Sort file:- Faversham, September, 2023.

Page Updated:- Monday, 04 September, 2023.


Earliest 1847-

Queen's Adelaide

Latest 1853+

Tanner's Green



Only the one instant found of this one so far and that was when it was being sold, so could well have been the end of this.

I also don't know of a Tanner's Green in Faversham, so local knowledge required thanks.


Kentish Gazette, 17 August 1847.

To Brewers, Publicans, and Others. FAVERSHAM, KENT.


AT the "Dolphin Inn," FAVERSHAM, on WEDNESDAY, the 25th day of August, 1847, at Two for Three o’clock in the afternoon, subject to such conditions of sale as will be then and there produced and read:—

All that FREEHOLD MESSUAGE or Public House, called the "Queen Adelaide," with the yard, garden, and premises thereto belonging, situate at or near Tanner's Green, in the Town of FAVERSHAM, and now in the occupation of George Scoones as a weekly tenant.

For further particulars apply to Messrs. Shepherd and Tassell, solicitors, Faversham, or to the Auctioneer there.


Southeastern Gazette, 12 April 1853.


The monthly petty sessions for the borough were held on Wednesday last, before the Mayor and J. Bate, Esq., when the following cases were heard and disposed of.

George Scoones, landlord of the "Queen Adelaide," appeared to answer complaint of William Fowler, police-constable, for having kept his house open on Sunday morning, the 6th March, until half-past two. Fined 2 and costs.

The same defendant was also charged with keeping his house open until half-past four on Sunday morning, the 27th. March. Horatio Boys, police-constable, proved the case. Fined 2 and costs.

The same defendant was also charged with refusing to admit John Orpin, a constable, into his house, on the day named in the last conviction. Fined 10s. and costs. The defendant was allowed fourteen days for payment.


Southeastern Gazette, 5 July 1853.

George Scoones, landlord of the "Queen Adelaide," appeared at the borough sessions on Wednesday last, to answer two informations preferred against him by John Orpin, superintendent of police, the one for not admitting a constable into his house when requested to do so and the other for opening his house for the sale of beer and spirits before half-past twelve o’clock on Sunday, the 26th of June. William Fowler, one of the borough police, proved that on the night of the 19th June he went to defendant's house, after midnight, and knocked loud for admittance, but although he could hear people in the house, and the beer-engine going, no one came to the door.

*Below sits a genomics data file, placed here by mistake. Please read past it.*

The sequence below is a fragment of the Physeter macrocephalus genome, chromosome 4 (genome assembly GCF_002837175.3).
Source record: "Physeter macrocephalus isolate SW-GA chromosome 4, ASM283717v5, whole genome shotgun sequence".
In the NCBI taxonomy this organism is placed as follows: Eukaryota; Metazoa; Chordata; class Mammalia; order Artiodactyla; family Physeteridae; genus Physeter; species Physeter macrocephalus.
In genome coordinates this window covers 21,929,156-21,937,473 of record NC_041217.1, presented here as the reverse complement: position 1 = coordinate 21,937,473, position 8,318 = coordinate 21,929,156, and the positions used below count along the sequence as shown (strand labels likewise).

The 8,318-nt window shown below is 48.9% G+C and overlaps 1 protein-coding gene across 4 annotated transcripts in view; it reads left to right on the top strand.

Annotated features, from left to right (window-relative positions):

John Taylor, another of the borough police, proved that on the morning of the 26th June, at about half-past two, he saw a person come out of Scoones’s house, and he appeared to be intoxicated.

Defendant denied hearing the constable knock on the 19th and on the 26th; this person who came out of his house had been assisting him in his books. A witness was called who proved this statement to be true.

Fined 5 for not admitting the constable, and the other case was dismissed.


Southeastern Gazette, 13 September 1853.


Wednesday last being the annual licensing meeting, all the old licenses were granted, with the exception of George Scoones’s, the "Queen Adelaide," and which the magistrates refused to renew.

New licenses were applied for by Mr. J. J. Rogers, of the "Phoenix Tavern," Mr. Bedwell, of the "North Kent," and Mr. S. Court, spirit merchant, all which were refused.




SCOONES George 1847-53+


If anyone should have any further information, or indeed any pictures or photographs of the above licensed premises, please email:-